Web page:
Likewise, Singapore and South Korea have been in talks about an air travel bubble since March, and the latest news is that South Korea is waiving the two-week quarantine for fully-vaccinated Korean nationals, or foreigners entering Korea for business, public interest or family reasons. It stands to reason we may hear some good news on this front too.
Italy currently imposes a 5-day self-isolation requirement on inbound travelers from Singapore, but exempts residents of Canada, Japan, and the USA. Given that Singapore’s infection rate is significantly below these three countries, it’s highly likely we could get a similar exemption if the discussions happen.
As it stands, almost 130 countries/territories already accept Singapore residents without quarantine, so depending on our government’s assessment of their risk profile, there could be additional quarantine-free options soon.
|Countries that accept SG without quarantine|
|*Requires negative COVID-19 test | Source: Wego|
Where do we go from here?
As I said at the onset, this isn’t the big lifting of SHN restrictions we were all hoping for.
However, it’s a step in the right direction, and I’m really excited to see what September will bring. With Singapore announcing a significant easing of restrictions from 10 August for fully-vaccinated individuals, and our vaccination rate set to increase from 67% to 80% in September, things are looking up.
The way I see it, Singapore is creating several tiers of SHN requirements, depending on country.
|Low Risk||Test on arrival; no SHN||14-day SHN at hotel|
|Medium Risk||7-day SHN at home|
|Medium-High Risk||14-day SHN at home|
|High Risk||14-day SHN at hotel|
The shift from a 14-day hotel-based SHN to a 14-day home-based SHN would just be the start, and the next two logical thresholds would be 7-day home-based SHN, and then no SHN at all, replaced by a system of testing on arrival.
From today’s Straits Times:
The Ministry of Transport is also working on plans to open up “vaccinated travel lanes” that would allow people to travel between Singapore and selected countries without having to serve an SHN.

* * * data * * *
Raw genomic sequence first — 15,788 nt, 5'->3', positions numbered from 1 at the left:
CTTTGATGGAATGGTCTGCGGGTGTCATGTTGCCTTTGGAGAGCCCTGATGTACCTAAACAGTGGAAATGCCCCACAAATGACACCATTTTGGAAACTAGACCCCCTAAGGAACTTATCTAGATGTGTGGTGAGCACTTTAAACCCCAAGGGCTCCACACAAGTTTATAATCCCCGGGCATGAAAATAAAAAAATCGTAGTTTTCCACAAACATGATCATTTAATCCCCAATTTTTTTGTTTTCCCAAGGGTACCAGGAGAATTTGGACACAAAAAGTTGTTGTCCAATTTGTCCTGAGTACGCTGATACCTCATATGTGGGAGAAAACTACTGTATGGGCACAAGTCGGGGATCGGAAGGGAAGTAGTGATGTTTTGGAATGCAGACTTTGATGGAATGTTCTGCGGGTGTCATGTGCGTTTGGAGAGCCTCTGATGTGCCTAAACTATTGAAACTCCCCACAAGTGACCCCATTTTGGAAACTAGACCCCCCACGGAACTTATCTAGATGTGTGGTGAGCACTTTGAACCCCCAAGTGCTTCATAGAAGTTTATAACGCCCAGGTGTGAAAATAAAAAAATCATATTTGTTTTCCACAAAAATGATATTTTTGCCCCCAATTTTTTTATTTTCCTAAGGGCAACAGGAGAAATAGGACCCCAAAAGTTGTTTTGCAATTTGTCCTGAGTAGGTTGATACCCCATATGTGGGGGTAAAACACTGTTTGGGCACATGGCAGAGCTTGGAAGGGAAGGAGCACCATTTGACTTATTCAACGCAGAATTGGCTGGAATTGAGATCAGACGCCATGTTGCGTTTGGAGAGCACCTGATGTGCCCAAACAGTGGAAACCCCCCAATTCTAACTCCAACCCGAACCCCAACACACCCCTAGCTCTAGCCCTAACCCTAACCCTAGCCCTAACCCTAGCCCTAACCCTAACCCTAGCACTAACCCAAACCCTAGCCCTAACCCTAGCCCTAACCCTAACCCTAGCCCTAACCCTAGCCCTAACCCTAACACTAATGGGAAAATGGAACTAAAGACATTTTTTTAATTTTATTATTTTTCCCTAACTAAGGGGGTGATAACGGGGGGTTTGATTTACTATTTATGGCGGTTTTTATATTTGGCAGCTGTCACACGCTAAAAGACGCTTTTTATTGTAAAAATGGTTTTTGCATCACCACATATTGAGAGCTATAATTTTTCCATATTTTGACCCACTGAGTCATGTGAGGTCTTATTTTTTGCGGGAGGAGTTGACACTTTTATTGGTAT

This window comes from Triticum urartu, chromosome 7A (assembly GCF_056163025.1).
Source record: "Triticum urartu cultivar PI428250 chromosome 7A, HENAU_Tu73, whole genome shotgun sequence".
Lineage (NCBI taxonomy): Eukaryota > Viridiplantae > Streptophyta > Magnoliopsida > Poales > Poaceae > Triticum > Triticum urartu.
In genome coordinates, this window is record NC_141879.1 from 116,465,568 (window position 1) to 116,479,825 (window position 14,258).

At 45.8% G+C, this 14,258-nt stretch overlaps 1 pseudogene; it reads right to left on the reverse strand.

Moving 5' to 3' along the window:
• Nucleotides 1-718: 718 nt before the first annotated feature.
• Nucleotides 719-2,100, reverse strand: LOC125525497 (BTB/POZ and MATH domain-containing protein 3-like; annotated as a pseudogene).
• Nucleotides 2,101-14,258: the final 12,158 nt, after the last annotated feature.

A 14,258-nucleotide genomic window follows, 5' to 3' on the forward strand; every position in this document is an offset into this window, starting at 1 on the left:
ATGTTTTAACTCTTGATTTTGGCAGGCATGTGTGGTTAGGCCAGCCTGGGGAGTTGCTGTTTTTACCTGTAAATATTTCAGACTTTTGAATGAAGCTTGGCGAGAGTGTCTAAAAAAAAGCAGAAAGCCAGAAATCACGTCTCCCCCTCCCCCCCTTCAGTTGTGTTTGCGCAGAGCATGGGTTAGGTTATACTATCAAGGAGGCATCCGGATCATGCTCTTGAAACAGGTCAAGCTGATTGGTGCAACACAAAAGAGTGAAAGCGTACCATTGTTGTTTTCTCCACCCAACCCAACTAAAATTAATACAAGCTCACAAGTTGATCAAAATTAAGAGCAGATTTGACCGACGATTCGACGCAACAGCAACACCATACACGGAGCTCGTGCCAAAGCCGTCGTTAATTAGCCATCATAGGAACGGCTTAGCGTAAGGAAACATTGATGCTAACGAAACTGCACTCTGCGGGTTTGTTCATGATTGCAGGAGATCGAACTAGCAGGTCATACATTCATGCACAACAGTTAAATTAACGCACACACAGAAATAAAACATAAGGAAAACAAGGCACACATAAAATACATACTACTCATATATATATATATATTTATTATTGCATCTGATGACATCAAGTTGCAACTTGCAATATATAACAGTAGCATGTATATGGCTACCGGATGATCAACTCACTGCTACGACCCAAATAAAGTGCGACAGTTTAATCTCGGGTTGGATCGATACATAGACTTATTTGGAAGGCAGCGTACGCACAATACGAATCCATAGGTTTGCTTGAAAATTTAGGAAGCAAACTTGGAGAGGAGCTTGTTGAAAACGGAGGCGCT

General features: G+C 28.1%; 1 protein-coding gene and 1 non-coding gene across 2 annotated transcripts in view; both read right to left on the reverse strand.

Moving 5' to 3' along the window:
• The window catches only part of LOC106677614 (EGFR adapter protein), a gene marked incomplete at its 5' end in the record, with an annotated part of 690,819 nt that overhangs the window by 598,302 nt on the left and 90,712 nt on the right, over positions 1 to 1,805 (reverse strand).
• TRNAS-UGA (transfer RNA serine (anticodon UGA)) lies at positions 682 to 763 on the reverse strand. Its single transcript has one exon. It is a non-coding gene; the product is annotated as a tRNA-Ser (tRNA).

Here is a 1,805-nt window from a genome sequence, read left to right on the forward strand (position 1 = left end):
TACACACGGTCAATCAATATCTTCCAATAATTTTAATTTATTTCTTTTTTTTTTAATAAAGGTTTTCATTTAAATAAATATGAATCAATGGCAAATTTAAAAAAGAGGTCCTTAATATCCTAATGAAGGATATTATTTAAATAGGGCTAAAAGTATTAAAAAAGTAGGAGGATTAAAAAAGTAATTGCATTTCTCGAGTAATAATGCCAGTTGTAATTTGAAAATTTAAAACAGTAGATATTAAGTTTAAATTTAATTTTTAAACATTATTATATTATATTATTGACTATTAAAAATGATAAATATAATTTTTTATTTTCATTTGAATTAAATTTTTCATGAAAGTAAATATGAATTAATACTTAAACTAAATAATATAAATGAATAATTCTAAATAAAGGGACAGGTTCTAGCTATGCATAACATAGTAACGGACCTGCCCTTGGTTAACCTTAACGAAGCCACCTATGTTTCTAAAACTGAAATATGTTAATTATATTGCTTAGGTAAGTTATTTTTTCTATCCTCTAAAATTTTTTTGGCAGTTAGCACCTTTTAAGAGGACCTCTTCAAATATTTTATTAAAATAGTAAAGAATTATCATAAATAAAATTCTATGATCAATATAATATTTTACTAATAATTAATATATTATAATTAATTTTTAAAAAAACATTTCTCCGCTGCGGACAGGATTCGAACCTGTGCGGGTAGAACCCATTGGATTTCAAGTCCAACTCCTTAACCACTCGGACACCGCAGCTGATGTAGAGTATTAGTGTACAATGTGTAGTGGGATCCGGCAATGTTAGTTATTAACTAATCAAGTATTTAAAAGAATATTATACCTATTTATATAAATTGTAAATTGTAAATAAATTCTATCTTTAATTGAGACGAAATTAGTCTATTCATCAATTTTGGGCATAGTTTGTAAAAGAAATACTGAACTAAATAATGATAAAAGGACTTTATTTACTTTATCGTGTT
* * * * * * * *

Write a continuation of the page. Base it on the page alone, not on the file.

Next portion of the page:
The SHN requirement would be replaced by frequent testing, Mr Ong said.
“Our companies cannot grow if businessmen and managers cannot travel overseas to meet clients and partners. MNCs (multinational corporations) will find it hard to invest here if their people are not able to travel in and out of Singapore,” he added.
“And if this continues, our ability to create jobs, earn a living will be seriously affected.”
Of course, a 14-day home-based SHN is not enough for me to dust off the passport yet. While it reduces the cost of travel by S$2,000 (the price of a two-week stint in an SDF), it’s still a very long period to be isolated.
Moreover, even though I can work from home, The Milelioness (dentist) can’t, so a two-week SHN is out of the question for her. Even if I were to travel by myself, I wouldn’t be able to SHN at home without requiring her to relocate (no prizes for guessing who’d win that battle).
So the real landmark for me will be when the SHN requirement is lifted entirely (with a country that accepts us in turn). It won’t happen in August, but I think there’s every reason to be optimistic about September.
Singapore will ease border restrictions for travellers from selected countries, and it’s another baby step towards the complete removal of the SHN requirement.
I’m personally hopeful that September will see completely quarantine-free travel opening up to places like Canada, Germany and Switzerland, with more countries migrating to a 7-day home-based SHN as well.
There’s light at the end of the tunnel.